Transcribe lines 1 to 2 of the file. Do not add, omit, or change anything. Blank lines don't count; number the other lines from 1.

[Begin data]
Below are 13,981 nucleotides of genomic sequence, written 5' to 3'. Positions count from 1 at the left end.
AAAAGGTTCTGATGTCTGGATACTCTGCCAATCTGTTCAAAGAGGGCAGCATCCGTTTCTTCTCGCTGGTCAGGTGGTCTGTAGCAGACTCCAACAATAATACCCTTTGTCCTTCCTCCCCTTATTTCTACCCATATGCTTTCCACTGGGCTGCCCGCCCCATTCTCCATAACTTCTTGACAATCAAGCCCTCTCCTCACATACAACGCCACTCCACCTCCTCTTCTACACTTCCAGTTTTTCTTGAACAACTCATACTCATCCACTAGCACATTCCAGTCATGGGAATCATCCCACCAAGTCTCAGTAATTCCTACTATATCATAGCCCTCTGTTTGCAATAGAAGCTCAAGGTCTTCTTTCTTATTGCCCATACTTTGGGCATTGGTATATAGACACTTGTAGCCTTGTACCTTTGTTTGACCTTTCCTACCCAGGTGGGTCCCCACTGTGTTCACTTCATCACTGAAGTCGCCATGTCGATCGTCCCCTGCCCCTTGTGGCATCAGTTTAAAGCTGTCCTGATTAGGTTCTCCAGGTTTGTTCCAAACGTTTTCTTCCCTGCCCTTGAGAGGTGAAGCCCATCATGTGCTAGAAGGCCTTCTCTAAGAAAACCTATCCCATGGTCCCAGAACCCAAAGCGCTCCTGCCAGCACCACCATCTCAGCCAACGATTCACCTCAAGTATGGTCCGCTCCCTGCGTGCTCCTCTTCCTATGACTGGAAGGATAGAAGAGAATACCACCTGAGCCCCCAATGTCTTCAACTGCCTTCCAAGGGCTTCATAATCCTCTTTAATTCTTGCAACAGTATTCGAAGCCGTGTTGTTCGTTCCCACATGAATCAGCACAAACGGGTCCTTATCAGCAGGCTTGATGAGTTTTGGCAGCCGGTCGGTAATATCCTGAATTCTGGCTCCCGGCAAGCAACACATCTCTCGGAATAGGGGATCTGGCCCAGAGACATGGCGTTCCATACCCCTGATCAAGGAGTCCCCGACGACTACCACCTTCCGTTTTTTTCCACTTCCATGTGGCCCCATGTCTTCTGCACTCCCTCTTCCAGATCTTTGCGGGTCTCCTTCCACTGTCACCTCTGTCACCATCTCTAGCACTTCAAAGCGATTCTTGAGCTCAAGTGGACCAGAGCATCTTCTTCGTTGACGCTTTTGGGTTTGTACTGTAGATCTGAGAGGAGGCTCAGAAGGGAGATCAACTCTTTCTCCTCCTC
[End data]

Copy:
Below are 13,981 nucleotides of genomic sequence, written 5' to 3'. Positions count from 1 at the left end.
AAAAGGTTCTGATGTCTGGATACTCTGCCAATCTGTTCAAAGAGGGCAGCATCCGTTTCTTCTCGCTGGTCAGGTGGTCTGTAGCAGACTCCAACAATAATACCCTTTGTCCTTCCTCCCCTTATTTCTACCCATATGCTTTCCACTGGGCTGCCCGCCCCATTCTCCATAACTTCTTGACAATCAAGCCCTCTCCTCACATACAACGCCACTCCACCTCCTCTTCTACACTTCCAGTTTTTCTTGAACAACTCATACTCATCCACTAGCACATTCCAGTCATGGGAATCATCCCACCAAGTCTCAGTAATTCCTACTATATCATAGCCCTCTGTTTGCAATAGAAGCTCAAGGTCTTCTTTCTTATTGCCCATACTTTGGGCATTGGTATATAGACACTTGTAGCCTTGTACCTTTGTTTGACCTTTCCTACCCAGGTGGGTCCCCACTGTGTTCACTTCATCACTGAAGTCGCCATGTCGATCGTCCCCTGCCCCTTGTGGCATCAGTTTAAAGCTGTCCTGATTAGGTTCTCCAGGTTTGTTCCAAACGTTTTCTTCCCTGCCCTTGAGAGGTGAAGCCCATCATGTGCTAGAAGGCCTTCTCTAAGAAAACCTATCCCATGGTCCCAGAACCCAAAGCGCTCCTGCCAGCACCACCATCTCAGCCAACGATTCACCTCAAGTATGGTCCGCTCCCTGCGTGCTCCTCTTCCTATGACTGGAAGGATAGAAGAGAATACCACCTGAGCCCCCAATGTCTTCAACTGCCTTCCAAGGGCTTCATAATCCTCTTTAATTCTTGCAACAGTATTCGAAGCCGTGTTGTTCGTTCCCACATGAATCAGCACAAACGGGTCCTTATCAGCAGGCTTGATGAGTTTTGGCAGCCGGTCGGTAATATCCTGAATTCTGGCTCCCGGCAAGCAACACATCTCTCGGAATAGGGGATCTGGCCCAGAGACATGGCGTTCCATACCCCTGATCAAGGAGTCCCCGACGACTACCACCTTCCGTTTTTTTCCACTTCCATGTGGCCCCATGTCTTCTGCACTCCCTCTTCCAGATCTTTGCGGGTCTCCTTCCACTGTCACCTCTGTCACCATCTCTAGCACTTCAAAGCGATTCTTGAGCTCAAGTGGACCAGAGCATCTTCTTCGTTGACGCTTTTGGGTTTGTACTGTAGATCTGAGAGGAGGCTCAGAAGGGAGATCAACTCTTTCTCCTCCTC